Last updated on August 20th, 2019 at 08:55 am
I recently spent the day wandering around the grounds of the Delta Sensory Gardens in Carlow. As I was driving in the area, I saw the sign and I was intrigued so I went it. I learned that the Gardens were built to provide training, residential, respite, day and multi-sensory services to adults with learning disabilities. Although the sky was a little moody, it was still quite warm and the beautiful garden was just starting to bloom.
“Walking through the garden takes you on a journey of the faculties of sight, smell, hearing, taste, and touch.”
Often described as “An Oasis of Peace and Tranquility”, The gardens and centre are set on a 2.5 acre site with 16 interconnecting gardens. The centre has a wide range of planted containers, pots, seasonal bedding, shrubs, plants and gardening accessories.
The first thing you see at the main entrance is an amazing water feature called The Thistle Fountain. With water spurting out of the 127 nozzles powered by a large pump, there are some great contracts of colour in the paving around the fountain, with tobermore heather paving and clever use of limestone cobble semi circle strips.
The games area which is very popular with children, consists of three areas all interconnected by walled walk ways, with planted metal arches consisting climbing roses and wisteria. Clever planted pouches have been formed in other walls with raised beds to top of walls. A paved area has been laid in a chequered pattern to form a giant sized chess board. Impressive carved limestone tables and benches provide the perfect setting for playing giant size jenga. Two lawn areas are also includes with picnic benches to relax in and soak up the atmosphere.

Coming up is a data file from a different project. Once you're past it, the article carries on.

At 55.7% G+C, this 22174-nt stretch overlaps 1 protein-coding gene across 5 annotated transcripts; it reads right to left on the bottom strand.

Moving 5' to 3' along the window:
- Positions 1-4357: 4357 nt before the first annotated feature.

In the Rose Garden, you will find an impressive stainless steel circular feature is a time tide ring. It “tells” the month of the year at 12 noon when the sun shines through its eye. Water clings to the outer of the ring in a very impressive fashion. The garden is well protected from high winds being full surrounded by beech and yes hedging.
My favorite sculpture in the garden was one of a man who seems to be asleep.
The garden have a series of waterfalls which flow into a large fish pond. Before leaving this oasis you can take a wander on paved pathways and walk under a raised water fall and touch the cascading water.
Some beautifully designed and manicured lawns with perfectly trimmed hedges and planted flowers.
Climbing up the rooftop garden made me wish I had a tree house. Accessible by wooden stairs, the tree house gives a fantastic view of all the gardens. With wooden boxes on the roof are lined with rubber and are planted with sedum grass, which is a colourful grass that does not need cutting. The area under the framed structure is planted as a fernery and other green foliage plant.
After all the walking, you can visit the restaurant and cafe on site, serving from breakfast to carvery lunch and right through to afternoon tea.
But finally it really was time to say goodbye to the beautiful Delta Sensory Gardens, but I know I’ll return again!